Some really cool things happen. Jesus appears as he is, fully God and fully man. Jesus appears as one day we shall see him when the veils are lifted. Jesus appears in continuity with, in dialogue with, and yet, surpassing the law and the prophets, but you are not allowed to stay there. The very conversation Moses and Elijah are having with Jesus is about, I prefer the older translation, his exodus. Because see, a miraculous thing happens in the midst of the disquietude of this world, but the next step is to go back down the mountain, across the valley, and ultimately up the cross. It’s not that suffering is negated, it’s that there’s light in the middle of it. The result, resurrection, ultimately for Jesus, for us. The result, unity. We don’t so much see the unity at this point, we see the unity of the Old Testament with the new. The unity won’t ultimately come until the day of Pentecost, when the gift of tongues fully undoes the scattering of people.

Now this isn’t just an interesting piece of biblical trivia and symbolism, although I hope it’s that. See, in my life, in yours, in our society, our Babel projects are always ongoing. When I force an artificial time and place for deliverance from disquietude, I actually make it worse. Those bad choices lead to bad results. When I engage in scientism or spiritualism rather than scientific inquiry or proper religious piety. When I grant technology or the occult messianic powers, I actually make it worse. Simple example of this, I’m old enough to remember, are you? When the promise was that the internet would bring the world together. How’d that work out?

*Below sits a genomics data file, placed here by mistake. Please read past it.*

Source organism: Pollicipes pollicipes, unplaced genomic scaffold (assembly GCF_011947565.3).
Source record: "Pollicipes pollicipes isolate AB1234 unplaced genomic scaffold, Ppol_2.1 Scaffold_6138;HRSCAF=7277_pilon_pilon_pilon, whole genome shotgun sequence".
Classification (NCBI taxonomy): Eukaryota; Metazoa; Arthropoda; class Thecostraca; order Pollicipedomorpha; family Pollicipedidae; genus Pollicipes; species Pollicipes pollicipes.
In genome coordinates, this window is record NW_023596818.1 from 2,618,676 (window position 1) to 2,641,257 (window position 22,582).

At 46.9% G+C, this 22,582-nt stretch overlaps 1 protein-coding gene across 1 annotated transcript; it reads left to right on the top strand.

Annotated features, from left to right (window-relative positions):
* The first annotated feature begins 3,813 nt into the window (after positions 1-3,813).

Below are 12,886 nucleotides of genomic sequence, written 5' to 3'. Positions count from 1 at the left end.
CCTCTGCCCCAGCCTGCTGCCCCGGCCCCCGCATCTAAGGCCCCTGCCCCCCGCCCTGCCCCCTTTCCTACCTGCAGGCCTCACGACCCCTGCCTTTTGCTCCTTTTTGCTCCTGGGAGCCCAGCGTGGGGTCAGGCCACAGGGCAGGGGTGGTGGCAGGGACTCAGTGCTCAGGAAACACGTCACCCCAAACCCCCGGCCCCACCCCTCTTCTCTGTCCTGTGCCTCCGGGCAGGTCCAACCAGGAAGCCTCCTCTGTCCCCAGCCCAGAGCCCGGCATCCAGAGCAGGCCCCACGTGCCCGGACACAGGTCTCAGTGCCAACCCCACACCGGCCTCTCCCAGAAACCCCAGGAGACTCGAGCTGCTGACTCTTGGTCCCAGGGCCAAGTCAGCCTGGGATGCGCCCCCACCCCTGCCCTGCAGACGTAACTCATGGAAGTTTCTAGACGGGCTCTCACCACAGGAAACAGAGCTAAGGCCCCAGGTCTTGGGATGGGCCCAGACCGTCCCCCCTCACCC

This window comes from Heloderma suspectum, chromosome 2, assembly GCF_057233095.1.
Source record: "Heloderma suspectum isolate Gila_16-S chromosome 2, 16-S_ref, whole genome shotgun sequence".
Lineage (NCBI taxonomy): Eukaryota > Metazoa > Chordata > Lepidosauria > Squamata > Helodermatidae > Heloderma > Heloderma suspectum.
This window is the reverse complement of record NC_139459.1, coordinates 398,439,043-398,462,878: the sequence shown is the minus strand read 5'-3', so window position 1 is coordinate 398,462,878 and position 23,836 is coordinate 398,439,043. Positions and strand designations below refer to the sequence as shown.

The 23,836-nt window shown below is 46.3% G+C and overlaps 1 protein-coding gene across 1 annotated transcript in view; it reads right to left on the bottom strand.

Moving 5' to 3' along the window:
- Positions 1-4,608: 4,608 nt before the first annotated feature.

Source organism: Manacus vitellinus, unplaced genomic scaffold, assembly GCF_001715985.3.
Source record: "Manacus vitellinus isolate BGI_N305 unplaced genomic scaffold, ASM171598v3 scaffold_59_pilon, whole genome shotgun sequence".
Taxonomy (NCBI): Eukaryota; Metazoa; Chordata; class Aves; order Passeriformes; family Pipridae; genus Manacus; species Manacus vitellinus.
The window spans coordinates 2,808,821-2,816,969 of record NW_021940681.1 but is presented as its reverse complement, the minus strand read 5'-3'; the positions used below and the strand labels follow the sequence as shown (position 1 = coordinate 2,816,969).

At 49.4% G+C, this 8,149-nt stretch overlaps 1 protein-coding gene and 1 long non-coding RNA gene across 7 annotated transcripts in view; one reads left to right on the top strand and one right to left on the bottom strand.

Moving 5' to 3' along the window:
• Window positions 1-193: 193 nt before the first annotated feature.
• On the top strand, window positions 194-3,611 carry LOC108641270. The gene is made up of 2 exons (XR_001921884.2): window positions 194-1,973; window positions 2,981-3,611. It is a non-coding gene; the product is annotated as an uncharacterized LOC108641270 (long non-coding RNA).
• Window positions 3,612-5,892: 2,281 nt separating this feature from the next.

When we accept the labels of division of various leaders, political, religious, cultural, when we accept the labels put upon us, we may find some short-term sense of security and belonging in an us versus them world, but ultimately, we will descend deeper into tribalism and disunity. We work out Babel again and again in our flirting with animosity. When we try and preempt pain through man made attempts at permanence, trying to seize heaven in our grubby hands, ultimately the pain increases and there’s nothing left. I see it week in and week out in my work where well-meaning patients, well-meaning families faced with an end of life situation, try again and again, greater and greater interventions with diminishing and diminishing results to no end. When we try and preempt pain, when we try and grasp permanence, we are no better than Ozymandias in Shelley’s poem. We are ruined and ruins are all that’s left.